American Express (AmEx) the major credit card giant, has said that its China UnionPay deal would be instrumental in processing more transactions in the global market. James Tobin, spokesman for AmEx was quoted as saying that the two companies had signed the Memorandum of Understanding (MOU), where they would expand their networks globally and find new ways to enter markets outside China.
Payment networks from the U.S. that have been shut out of the card-processing market in China, are on the lookout for other means in order to build a partnership with UnionPay – based in Shanghai. UnionPay is a (government-sanctioned) monopoly, and MasterCard`s present deal with UnionPay will help in boosting the revenue for both firms. Presently, the only payments networks that process UnionPay transactions in the U.S., is Discover Financial Services.
It is estimated that China would be a major player in the credit card network by the year 2020. It would take over the U.S., whereby it is estimated that there would be approximately 900 million cards in circulation. As per estimates by MasterCard, there will be an increase of 11% each year in the total number of cards, and there would be a 14% increase in the transaction value annually, up to the year 2025.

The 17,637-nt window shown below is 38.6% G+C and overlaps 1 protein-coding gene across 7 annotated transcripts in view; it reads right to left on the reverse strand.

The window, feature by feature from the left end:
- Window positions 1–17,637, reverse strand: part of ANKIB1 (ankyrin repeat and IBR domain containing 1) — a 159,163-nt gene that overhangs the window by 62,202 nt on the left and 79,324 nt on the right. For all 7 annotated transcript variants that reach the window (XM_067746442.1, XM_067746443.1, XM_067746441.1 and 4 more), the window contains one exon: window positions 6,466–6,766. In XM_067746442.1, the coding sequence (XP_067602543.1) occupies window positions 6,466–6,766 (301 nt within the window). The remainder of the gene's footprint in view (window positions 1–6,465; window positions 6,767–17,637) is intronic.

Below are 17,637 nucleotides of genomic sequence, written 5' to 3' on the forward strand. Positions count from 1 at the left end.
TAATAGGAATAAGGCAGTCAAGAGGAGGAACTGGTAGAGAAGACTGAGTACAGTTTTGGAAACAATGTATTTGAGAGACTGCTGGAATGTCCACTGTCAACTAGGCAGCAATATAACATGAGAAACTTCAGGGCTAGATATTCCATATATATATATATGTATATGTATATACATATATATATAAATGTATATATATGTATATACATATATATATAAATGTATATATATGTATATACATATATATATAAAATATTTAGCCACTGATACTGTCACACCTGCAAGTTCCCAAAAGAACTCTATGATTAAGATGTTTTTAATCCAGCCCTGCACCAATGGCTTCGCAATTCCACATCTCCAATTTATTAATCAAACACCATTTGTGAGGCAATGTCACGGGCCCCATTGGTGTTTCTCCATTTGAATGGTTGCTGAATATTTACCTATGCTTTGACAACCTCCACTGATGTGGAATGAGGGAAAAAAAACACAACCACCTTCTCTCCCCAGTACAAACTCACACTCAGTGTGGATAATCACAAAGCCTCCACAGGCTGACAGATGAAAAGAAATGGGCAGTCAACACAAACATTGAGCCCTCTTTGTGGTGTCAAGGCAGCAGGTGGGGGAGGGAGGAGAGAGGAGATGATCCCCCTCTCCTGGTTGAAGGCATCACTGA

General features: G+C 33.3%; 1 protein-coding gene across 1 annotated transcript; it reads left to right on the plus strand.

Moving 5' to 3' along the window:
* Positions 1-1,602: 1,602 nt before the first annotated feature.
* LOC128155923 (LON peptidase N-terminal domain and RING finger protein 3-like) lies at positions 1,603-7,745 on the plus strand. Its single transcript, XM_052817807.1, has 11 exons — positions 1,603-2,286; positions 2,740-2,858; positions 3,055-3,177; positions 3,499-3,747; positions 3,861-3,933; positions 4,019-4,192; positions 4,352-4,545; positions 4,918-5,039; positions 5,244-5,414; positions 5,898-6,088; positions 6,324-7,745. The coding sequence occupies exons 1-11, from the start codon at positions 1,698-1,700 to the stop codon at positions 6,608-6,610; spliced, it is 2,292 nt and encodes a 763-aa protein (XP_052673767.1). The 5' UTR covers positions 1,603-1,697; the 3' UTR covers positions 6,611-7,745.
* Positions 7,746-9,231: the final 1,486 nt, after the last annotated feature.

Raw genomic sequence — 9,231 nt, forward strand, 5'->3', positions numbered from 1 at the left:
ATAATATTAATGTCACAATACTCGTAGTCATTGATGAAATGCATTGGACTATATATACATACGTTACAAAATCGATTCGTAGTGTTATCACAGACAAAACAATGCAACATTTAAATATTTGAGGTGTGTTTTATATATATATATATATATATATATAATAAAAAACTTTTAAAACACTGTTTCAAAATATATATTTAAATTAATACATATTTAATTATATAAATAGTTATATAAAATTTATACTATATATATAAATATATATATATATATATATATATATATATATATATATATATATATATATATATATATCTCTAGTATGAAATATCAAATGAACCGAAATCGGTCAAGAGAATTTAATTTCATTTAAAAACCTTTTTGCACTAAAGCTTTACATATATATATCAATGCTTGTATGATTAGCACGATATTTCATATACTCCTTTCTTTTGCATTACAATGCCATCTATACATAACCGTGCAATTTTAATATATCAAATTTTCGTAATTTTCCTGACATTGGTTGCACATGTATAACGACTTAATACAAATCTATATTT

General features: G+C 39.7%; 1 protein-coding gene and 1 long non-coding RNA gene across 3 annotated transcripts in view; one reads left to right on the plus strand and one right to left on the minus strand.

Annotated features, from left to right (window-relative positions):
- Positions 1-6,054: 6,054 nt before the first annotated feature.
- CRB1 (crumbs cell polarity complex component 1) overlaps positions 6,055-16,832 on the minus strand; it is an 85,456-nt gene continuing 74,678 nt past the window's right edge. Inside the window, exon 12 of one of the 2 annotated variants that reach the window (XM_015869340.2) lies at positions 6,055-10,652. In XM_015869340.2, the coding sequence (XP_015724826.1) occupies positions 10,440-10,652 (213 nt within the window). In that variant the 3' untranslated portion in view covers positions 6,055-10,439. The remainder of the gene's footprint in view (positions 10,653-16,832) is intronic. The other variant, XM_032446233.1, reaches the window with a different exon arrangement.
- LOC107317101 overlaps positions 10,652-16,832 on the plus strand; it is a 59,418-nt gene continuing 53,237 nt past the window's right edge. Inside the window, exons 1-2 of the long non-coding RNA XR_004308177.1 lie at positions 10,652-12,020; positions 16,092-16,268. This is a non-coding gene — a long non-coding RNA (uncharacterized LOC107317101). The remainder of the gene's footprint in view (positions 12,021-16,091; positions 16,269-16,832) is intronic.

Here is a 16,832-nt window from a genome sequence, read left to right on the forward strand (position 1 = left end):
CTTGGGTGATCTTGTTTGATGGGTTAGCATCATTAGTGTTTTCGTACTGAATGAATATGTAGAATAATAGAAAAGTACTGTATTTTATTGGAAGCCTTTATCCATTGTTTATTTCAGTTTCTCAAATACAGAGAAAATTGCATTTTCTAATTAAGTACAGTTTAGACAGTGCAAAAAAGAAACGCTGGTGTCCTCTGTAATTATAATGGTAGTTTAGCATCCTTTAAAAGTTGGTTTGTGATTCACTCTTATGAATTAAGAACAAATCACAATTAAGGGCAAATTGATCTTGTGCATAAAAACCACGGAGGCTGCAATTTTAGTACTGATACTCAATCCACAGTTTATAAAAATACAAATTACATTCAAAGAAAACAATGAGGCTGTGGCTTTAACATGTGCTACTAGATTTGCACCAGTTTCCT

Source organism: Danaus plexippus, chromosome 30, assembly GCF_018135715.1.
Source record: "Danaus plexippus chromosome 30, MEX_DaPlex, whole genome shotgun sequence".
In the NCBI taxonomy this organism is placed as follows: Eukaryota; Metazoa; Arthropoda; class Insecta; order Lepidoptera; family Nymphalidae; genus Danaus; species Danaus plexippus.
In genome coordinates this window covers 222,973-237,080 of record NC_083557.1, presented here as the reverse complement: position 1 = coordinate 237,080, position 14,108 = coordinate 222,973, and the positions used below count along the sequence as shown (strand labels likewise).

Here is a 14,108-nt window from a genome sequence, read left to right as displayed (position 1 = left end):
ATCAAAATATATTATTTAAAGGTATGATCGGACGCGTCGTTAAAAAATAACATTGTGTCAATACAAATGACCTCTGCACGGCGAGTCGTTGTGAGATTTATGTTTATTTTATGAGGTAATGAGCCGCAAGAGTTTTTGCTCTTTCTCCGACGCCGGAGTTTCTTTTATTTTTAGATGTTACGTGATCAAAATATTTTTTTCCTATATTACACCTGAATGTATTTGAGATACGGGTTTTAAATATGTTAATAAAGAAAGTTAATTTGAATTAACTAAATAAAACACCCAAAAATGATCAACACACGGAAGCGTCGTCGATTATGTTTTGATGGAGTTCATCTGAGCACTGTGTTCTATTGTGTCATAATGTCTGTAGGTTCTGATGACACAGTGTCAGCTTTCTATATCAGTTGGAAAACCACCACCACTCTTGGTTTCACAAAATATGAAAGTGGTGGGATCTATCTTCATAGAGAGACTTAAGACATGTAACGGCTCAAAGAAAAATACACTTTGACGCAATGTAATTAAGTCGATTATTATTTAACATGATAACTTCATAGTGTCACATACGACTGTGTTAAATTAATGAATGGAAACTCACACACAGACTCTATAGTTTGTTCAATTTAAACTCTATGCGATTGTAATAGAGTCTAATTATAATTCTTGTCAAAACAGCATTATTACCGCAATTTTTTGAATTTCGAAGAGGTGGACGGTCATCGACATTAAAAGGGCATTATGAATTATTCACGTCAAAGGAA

A complaint has been filed with the WTO (World Trade Organization) by the Obama administration against China for restricting the entry of foreign companies such as Visa and MasterCard in the payment-processing sector. There was a clash between Visa and UnionPay in the month of June, when the company asked merchants as well as banks to process the international transactions through its systems when it comes to Chinese cardholders who use cards that carry the brands of both the companies. UnionPay insisted that the use of dual-currency cards abroad could not be blocked by Visa.
This dispute is largely due to Visa`s dissatisfaction with the way it is treated in the credit card market in China. Visa has very limited access in China`s market. This treatment by China would certainly affect the cardholders in China, especially ones who travel overseas. This may result in higher fees. However, it is a known fact that neither of these companies have the right to unilaterally limit any cardholders` choice when it comes to payment options.
There was no comment however from Yanmei Wang, the UnionPay spokesperson.